Monday’s debate will be the second this year on the issue of children and armed conflict.
On 7 March, the Council, during Luxembourg’s presidency, held an open debate on children and armed conflict (S/PV.7129), during which it adopted resolution 2143. Many of the issues flagged in this resolution are expected to be highlighted in members’ statements during the debate, including the need to respect and protect schools from attacks and use by armed forces or groups. The role regional organisations could play in child protection and the need to incorporate child protection provisions in peace agreements may also be raised.

A newly emerging issue that might be brought up by some Council members is the need for a clear policy on the participation of government forces listed in the Secretary-General’s annexes in UN peacekeeping missions. This issue first emerged in the context of Chadian troops being part of the Multidimensional Integrated Stabilisation Mission in Mali in 2013. The need to comply with UN verification of contributing troops to ensure full adherence to UN policy not to accept children in UN peacekeeping operations motivated Chad to implement its action plan to stop recruiting children, allowing it to be taken off the Secretary-General’s list this year. In the last few months, there have been calls to exclude the Democratic Republic of the Congo armed forces, Forces Armées de la République Démocratique du Congo (FARDC) from serving as peacekeepers in the UN Multidimensional Integrated Stabilisation Mission in the Central African Republic until it has fully implemented the action plan signed with the UN in 2012 to stop recruiting children. (The FARDC has been on the Secretary-General’s lists for ten years.)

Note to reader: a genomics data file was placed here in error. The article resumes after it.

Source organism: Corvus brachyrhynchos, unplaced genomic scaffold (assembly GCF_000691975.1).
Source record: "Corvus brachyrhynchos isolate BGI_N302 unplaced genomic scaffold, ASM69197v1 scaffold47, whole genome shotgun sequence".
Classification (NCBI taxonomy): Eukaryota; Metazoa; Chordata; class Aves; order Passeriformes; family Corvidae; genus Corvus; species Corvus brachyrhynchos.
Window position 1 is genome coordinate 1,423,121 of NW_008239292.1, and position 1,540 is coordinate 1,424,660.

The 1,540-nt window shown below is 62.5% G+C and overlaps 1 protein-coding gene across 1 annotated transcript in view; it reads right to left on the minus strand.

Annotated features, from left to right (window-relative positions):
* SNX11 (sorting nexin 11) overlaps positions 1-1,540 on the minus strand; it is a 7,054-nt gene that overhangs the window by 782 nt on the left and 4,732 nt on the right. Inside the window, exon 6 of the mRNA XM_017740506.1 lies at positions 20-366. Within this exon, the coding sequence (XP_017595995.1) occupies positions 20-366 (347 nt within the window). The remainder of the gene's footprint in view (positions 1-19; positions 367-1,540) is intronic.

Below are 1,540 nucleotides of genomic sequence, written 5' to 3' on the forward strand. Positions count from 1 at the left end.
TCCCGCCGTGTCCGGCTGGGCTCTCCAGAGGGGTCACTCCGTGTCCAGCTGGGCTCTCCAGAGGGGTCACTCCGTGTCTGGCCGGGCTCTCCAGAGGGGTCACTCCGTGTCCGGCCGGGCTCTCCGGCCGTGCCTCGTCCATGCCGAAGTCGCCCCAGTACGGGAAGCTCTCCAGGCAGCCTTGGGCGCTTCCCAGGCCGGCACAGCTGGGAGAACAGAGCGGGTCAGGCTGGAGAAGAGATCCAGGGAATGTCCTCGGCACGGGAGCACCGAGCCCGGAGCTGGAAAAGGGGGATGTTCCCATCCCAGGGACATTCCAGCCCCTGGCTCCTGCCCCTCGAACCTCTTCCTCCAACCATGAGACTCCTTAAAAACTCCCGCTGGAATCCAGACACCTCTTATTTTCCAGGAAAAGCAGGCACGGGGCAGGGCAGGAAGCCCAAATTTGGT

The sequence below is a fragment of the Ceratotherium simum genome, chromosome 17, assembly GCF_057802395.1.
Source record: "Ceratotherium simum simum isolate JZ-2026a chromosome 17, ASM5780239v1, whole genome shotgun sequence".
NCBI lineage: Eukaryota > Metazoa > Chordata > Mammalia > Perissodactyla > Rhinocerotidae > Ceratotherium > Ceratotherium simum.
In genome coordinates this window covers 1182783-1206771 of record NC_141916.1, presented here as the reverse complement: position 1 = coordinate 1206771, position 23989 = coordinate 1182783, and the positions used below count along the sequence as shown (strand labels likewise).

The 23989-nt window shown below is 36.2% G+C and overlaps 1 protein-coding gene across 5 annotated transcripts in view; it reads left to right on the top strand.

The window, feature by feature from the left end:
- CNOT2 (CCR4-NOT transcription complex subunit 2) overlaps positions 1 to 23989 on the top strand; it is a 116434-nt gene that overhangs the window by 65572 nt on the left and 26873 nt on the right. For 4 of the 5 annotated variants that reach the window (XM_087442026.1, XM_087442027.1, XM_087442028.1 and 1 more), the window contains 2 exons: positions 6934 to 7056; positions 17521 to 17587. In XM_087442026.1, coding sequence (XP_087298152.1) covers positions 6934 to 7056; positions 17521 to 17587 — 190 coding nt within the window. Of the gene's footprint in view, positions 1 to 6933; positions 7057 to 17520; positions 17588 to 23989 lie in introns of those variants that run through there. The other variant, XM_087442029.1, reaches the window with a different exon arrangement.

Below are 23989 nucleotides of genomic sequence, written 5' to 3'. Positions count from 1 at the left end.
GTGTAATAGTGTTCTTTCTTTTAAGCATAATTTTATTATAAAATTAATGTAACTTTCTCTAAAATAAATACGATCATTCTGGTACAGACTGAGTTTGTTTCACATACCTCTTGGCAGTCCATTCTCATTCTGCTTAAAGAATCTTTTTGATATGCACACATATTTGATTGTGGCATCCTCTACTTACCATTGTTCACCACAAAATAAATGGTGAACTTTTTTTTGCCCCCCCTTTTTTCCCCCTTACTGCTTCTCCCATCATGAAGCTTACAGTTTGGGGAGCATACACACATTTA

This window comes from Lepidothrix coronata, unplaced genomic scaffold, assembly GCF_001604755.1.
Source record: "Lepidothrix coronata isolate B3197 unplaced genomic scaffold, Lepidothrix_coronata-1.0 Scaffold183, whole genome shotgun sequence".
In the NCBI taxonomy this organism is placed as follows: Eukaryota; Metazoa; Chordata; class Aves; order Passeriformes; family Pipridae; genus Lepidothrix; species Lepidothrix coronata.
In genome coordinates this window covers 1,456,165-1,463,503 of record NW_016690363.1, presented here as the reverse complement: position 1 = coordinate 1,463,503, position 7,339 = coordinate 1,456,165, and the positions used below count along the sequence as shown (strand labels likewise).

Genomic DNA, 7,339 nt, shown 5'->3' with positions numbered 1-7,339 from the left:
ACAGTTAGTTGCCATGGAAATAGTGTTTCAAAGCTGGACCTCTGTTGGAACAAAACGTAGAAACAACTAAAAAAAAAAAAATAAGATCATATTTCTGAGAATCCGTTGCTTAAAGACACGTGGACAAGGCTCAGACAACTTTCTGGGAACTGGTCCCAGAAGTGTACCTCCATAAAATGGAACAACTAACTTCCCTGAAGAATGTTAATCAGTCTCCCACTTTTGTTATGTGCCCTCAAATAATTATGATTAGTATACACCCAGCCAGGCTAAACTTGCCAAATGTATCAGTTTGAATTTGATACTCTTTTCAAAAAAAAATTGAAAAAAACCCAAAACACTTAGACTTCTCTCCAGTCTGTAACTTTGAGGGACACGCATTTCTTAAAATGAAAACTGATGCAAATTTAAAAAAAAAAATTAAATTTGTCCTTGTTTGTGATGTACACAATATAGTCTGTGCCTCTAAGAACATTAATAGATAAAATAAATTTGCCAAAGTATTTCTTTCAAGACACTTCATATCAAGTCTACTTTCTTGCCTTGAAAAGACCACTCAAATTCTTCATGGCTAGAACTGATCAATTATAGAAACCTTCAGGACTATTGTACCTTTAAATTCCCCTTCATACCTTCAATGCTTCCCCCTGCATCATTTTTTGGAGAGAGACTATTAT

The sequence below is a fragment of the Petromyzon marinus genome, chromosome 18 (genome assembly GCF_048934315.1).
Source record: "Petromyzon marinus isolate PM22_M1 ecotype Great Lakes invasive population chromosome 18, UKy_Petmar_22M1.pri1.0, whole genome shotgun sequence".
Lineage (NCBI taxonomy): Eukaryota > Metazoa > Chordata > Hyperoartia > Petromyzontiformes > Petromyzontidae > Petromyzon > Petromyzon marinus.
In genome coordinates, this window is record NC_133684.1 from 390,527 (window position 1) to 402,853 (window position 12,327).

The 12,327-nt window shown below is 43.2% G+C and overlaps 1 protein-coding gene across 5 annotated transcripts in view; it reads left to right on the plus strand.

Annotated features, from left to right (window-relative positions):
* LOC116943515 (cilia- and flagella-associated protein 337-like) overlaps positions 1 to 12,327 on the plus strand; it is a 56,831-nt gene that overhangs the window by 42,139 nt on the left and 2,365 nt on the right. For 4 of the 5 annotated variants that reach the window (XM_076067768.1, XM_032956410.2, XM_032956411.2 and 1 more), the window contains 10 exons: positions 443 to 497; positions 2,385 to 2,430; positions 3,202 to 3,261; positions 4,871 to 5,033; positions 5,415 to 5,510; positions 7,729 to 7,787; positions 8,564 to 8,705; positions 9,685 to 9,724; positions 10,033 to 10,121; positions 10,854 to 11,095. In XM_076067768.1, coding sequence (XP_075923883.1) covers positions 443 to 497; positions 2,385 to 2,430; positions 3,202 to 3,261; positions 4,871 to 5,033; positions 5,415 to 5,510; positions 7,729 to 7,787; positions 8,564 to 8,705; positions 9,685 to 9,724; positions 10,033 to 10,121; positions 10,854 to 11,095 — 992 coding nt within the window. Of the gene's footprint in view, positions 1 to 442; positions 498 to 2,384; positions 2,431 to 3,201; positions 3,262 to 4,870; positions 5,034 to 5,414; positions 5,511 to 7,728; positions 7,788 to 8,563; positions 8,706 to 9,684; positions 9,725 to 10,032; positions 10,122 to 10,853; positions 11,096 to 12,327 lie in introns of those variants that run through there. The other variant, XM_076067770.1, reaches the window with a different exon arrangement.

The activities of the Working Group on Children and Armed Conflict might also be a focus for some members. The first half of the year has been relatively productive. The Working Group negotiated a resolution; adopted two conclusions (on Mali and the Philippines); and received briefings by video tele-conference from the South Sudan UN Country Task Force, the Commissioner for Peace and Security of the AU, Smail Chergui, and the Prosecutor of the International Criminal Court, Fatou Bensouda, as well as from Zerrougui who also briefed on her visits to South Sudan and Yemen as well as on the situation for children in Iraq. However, it has not been easy getting consensus on the conclusions on the Secretary-General’s first report on violations against children in the armed conflict in Syria. It seems that the difficult dynamics on Syria at the Council level are very much mirrored in the Working Group. Russia, in particular, would like to reduce language that could be seen as accusing the Syrian government of involvement in violations against children and instead wants to highlight any measures taken by the government to protect children. This however has proved unacceptable to many members of the Working Group and it seems that negotiations are currently deadlocked. While it is unlikely that any concrete suggestions for breaking this deadlock will come up during the debate, members may voice concern over the spillover effects of the long-standing Council positions on Syria into this thematic issue.